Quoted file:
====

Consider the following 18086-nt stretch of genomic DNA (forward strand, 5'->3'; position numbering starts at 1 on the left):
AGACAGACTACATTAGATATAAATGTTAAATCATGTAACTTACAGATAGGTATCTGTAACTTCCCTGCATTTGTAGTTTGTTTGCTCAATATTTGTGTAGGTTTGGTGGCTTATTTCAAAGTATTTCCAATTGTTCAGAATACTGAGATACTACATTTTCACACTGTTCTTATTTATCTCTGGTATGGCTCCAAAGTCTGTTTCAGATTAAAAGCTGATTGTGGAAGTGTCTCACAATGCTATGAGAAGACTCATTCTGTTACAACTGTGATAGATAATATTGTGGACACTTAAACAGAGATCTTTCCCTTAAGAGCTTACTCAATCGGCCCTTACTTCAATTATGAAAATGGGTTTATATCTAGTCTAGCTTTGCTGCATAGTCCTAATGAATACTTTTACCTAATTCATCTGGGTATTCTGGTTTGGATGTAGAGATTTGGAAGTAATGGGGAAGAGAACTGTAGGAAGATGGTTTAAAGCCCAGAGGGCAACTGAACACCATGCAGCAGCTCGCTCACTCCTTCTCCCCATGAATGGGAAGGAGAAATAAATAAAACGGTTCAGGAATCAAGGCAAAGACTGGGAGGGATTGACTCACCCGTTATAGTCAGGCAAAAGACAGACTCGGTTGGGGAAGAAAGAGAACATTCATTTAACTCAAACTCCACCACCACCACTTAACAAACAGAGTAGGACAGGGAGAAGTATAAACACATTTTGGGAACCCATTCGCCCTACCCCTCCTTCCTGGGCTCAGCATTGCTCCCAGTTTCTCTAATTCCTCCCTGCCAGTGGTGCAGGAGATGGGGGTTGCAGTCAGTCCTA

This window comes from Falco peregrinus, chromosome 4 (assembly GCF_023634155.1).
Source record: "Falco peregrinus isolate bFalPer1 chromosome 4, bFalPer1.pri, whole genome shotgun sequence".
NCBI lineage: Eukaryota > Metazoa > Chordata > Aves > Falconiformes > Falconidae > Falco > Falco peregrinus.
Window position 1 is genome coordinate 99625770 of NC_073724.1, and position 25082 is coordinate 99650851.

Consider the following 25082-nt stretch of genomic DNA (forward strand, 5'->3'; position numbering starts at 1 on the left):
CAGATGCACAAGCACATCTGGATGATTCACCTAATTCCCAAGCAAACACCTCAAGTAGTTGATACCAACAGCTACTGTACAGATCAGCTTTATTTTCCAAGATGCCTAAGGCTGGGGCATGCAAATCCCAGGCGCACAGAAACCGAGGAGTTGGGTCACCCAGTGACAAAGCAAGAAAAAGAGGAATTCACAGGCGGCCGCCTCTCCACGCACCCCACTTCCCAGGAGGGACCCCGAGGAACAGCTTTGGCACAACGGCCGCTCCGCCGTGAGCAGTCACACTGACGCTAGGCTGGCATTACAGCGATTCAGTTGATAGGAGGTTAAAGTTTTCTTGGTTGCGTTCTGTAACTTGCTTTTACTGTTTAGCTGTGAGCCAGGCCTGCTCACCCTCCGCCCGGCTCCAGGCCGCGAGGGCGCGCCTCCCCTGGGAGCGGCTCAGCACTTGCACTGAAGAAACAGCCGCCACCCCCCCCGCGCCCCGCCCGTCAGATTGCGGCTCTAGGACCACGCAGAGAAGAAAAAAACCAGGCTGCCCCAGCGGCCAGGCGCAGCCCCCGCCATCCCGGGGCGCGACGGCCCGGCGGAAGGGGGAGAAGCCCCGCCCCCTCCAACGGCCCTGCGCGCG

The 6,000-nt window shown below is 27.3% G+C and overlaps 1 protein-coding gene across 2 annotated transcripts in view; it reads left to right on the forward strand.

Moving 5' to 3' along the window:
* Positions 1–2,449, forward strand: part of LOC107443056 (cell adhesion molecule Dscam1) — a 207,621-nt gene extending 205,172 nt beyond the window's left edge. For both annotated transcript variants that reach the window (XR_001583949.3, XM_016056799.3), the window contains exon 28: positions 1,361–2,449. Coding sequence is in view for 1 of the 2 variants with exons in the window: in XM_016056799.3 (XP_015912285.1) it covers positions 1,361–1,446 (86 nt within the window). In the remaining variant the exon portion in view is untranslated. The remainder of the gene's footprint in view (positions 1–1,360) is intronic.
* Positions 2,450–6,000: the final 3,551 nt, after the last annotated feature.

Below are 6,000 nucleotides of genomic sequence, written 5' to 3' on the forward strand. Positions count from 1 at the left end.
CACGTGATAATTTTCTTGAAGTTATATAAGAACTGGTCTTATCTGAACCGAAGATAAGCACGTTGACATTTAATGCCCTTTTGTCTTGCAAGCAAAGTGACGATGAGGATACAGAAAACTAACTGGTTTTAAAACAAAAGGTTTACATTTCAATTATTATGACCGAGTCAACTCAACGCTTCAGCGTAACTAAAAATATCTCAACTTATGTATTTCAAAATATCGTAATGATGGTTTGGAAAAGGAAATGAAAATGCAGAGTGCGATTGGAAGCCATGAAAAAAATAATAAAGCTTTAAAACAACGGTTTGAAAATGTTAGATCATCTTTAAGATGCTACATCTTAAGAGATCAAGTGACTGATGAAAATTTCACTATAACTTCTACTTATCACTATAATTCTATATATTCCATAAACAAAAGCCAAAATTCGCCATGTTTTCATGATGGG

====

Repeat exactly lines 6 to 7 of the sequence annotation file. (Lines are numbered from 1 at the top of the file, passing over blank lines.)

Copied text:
Window position 1 is genome coordinate 99625770 of NC_073724.1, and position 25082 is coordinate 99650851.

Consider the following 25082-nt stretch of genomic DNA (forward strand, 5'->3'; position numbering starts at 1 on the left):